It’s amazing how the universe works!  I turned around to my very large bookcase behind my desk looking for something on “love” to add to my blog post and I was drawn to pull down a book by one of my favorite Zen teachers Robert Kennedy, Zen Gifts to Christians (2004).  I open the book up at the back looking for an index to see if he had anything about love in it and sure enough the page was not an index but a page with a quote on it about love!  What are the chances that in this moment I would find the perfect quote on love?!

Kennedy shares a quote by …Etty Hillesum, a Jewish woman, who was swept up by the Germans in Holland in 1941 and sent to her death in Auschwitz in 1943. Though she knew nothing of Zen, her Interrupted Life parallels the final poem of our ox herder poet and puts a modern face on Zen teaching. In it she writes (page 121):

And a camp needs a poet, one who experiences life there, even there, as a bard and is able to sing about it.

At night, as I lay in the camp on my plank bed, surrounded by women and girls gently snoring, dreaming aloud, quietly sobbing and tossing, and turning, women and girls who often told me during the day, ‘We don’t want to think, we don’t want to feel, otherwise we are sure to go out of our minds,’ I was sometimes filled with an infinite tenderness, and lay awake for hours. . . and I prayed, ‘Let me be the thinking heart of these barracks.’  And that is what I want to be again. The thinking heart of a whole concentration camp.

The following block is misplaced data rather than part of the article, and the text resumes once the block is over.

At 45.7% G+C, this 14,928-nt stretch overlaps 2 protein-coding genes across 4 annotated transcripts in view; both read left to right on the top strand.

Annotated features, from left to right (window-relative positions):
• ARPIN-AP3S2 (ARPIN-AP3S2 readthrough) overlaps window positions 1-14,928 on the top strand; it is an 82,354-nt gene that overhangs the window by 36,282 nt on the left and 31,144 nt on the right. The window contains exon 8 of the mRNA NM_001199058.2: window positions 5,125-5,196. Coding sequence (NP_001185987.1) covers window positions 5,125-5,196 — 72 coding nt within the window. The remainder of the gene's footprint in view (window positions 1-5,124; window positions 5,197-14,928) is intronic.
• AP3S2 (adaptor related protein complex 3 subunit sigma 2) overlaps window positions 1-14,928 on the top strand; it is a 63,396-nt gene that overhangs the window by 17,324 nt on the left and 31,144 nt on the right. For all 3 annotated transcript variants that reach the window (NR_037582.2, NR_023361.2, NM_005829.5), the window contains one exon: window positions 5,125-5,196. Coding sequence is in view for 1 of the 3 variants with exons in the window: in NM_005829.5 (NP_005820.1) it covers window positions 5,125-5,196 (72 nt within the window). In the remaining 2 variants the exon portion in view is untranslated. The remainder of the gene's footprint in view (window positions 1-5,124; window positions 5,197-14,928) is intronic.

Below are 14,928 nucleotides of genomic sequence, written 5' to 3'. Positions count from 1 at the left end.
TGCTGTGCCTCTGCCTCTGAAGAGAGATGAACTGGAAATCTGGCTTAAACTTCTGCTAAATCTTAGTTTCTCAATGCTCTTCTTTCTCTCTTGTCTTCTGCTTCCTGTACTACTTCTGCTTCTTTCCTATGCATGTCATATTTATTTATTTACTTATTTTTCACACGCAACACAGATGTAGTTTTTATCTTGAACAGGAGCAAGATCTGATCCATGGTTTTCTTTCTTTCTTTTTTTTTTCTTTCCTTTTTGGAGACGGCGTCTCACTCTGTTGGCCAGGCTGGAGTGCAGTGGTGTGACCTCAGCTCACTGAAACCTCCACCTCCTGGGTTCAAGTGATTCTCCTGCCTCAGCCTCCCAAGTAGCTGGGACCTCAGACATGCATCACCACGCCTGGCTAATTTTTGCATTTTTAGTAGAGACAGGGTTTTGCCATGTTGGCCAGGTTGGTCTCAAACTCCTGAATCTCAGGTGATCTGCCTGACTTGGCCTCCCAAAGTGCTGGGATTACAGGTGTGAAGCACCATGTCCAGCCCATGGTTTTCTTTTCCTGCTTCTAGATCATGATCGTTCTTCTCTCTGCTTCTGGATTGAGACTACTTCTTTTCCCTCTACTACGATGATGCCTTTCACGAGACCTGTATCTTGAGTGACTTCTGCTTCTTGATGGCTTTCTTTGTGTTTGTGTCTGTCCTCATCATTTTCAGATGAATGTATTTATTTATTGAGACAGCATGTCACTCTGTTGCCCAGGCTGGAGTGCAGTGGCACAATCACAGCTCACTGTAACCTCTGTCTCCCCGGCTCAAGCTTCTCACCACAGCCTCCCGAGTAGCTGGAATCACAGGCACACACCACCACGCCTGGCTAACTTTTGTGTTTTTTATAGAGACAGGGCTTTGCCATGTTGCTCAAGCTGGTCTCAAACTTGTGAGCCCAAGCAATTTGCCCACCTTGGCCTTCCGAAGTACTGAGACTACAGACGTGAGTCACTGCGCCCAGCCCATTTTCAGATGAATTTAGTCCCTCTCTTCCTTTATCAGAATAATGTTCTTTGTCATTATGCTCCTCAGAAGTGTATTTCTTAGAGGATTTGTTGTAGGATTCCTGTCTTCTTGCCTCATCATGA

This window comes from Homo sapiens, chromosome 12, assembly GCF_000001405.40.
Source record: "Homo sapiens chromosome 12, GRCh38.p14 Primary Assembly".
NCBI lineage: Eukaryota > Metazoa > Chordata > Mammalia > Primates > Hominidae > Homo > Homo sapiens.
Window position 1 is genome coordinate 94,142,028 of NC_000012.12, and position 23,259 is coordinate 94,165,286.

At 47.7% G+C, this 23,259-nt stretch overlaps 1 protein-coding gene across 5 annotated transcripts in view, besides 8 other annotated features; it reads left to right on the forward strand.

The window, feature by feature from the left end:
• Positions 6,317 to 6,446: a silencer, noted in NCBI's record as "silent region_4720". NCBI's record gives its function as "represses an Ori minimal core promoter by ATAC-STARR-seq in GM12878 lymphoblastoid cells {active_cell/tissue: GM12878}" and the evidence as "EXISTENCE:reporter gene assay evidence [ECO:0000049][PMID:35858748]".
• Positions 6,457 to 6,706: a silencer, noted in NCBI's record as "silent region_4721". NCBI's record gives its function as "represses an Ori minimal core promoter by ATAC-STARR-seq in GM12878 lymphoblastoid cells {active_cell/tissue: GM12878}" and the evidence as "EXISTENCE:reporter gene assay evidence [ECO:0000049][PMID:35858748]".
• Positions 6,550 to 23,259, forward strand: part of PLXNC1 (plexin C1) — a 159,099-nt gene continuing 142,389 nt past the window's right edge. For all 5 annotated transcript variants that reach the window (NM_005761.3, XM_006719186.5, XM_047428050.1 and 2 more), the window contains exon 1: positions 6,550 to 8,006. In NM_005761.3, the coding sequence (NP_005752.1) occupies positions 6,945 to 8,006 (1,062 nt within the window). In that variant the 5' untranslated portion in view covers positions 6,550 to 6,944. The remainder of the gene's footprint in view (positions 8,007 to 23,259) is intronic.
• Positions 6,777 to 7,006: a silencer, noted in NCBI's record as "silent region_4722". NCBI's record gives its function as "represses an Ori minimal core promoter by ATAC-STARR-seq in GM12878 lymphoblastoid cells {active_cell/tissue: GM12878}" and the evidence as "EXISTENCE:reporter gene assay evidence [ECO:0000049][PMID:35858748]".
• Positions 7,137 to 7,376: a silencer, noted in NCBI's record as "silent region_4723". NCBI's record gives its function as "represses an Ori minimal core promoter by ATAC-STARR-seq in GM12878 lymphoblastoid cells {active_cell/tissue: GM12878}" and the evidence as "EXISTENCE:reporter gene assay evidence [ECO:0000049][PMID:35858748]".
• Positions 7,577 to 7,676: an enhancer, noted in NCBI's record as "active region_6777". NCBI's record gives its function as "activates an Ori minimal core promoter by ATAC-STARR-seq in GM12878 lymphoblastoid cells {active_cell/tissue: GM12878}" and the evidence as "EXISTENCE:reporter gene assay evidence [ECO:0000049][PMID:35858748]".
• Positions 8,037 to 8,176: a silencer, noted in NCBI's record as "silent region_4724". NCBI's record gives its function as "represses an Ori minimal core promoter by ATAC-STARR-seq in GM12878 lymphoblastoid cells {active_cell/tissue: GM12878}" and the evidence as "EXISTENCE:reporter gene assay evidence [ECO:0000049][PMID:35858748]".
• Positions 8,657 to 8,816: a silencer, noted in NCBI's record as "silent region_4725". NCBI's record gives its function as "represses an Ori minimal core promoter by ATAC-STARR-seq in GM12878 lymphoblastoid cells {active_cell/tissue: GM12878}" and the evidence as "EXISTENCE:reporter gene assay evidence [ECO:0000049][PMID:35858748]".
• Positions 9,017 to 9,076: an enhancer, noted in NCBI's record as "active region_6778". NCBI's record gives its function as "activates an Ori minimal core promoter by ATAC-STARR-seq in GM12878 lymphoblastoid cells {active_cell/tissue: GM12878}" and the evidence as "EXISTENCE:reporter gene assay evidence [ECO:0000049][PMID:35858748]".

I know that those who hate have good reasons to do so.  But why should we always have to choose the cheapest and easiest way? It has been brought home forcibly to me here how every atom of hatred added to the world makes it an even more inhospitable place (pages 121-22).[1]

How many atoms of hatred have you added to the world today, how many of love, peace, and compassion?

What will you do in each and every moment today to make your life and surroundings “a more hospitable place?”  Keep me posted on that!

In gassho,

ingassho

Shokai

[1] Kennedy, R. (2004) Zen Gifts to Christians, Continuum: NY, NY